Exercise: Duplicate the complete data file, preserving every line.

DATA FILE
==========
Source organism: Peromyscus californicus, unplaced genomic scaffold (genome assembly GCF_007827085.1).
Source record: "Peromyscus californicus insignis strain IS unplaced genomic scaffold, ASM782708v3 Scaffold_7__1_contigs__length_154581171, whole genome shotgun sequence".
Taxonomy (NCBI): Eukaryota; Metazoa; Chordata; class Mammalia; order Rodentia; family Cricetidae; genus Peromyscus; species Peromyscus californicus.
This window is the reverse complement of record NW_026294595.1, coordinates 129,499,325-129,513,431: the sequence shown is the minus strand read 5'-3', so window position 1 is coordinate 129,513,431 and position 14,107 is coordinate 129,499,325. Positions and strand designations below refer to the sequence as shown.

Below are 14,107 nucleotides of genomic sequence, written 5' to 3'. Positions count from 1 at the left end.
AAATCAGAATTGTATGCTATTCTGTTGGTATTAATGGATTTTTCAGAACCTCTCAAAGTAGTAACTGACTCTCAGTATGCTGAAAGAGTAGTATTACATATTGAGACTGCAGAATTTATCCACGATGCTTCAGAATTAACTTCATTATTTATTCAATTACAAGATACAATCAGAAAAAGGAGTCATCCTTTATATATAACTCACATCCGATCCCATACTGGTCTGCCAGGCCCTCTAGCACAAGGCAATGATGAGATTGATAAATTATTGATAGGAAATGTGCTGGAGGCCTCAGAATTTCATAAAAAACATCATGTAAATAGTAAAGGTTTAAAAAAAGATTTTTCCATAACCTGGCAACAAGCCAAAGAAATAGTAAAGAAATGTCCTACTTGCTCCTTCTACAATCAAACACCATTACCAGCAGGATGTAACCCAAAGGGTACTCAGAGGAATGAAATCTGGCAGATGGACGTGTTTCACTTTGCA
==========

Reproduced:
Source organism: Peromyscus californicus, unplaced genomic scaffold (genome assembly GCF_007827085.1).
Source record: "Peromyscus californicus insignis strain IS unplaced genomic scaffold, ASM782708v3 Scaffold_7__1_contigs__length_154581171, whole genome shotgun sequence".
Taxonomy (NCBI): Eukaryota; Metazoa; Chordata; class Mammalia; order Rodentia; family Cricetidae; genus Peromyscus; species Peromyscus californicus.
This window is the reverse complement of record NW_026294595.1, coordinates 129,499,325-129,513,431: the sequence shown is the minus strand read 5'-3', so window position 1 is coordinate 129,513,431 and position 14,107 is coordinate 129,499,325. Positions and strand designations below refer to the sequence as shown.

Below are 14,107 nucleotides of genomic sequence, written 5' to 3'. Positions count from 1 at the left end.
AAATCAGAATTGTATGCTATTCTGTTGGTATTAATGGATTTTTCAGAACCTCTCAAAGTAGTAACTGACTCTCAGTATGCTGAAAGAGTAGTATTACATATTGAGACTGCAGAATTTATCCACGATGCTTCAGAATTAACTTCATTATTTATTCAATTACAAGATACAATCAGAAAAAGGAGTCATCCTTTATATATAACTCACATCCGATCCCATACTGGTCTGCCAGGCCCTCTAGCACAAGGCAATGATGAGATTGATAAATTATTGATAGGAAATGTGCTGGAGGCCTCAGAATTTCATAAAAAACATCATGTAAATAGTAAAGGTTTAAAAAAAGATTTTTCCATAACCTGGCAACAAGCCAAAGAAATAGTAAAGAAATGTCCTACTTGCTCCTTCTACAATCAAACACCATTACCAGCAGGATGTAACCCAAAGGGTACTCAGAGGAATGAAATCTGGCAGATGGACGTGTTTCACTTTGCA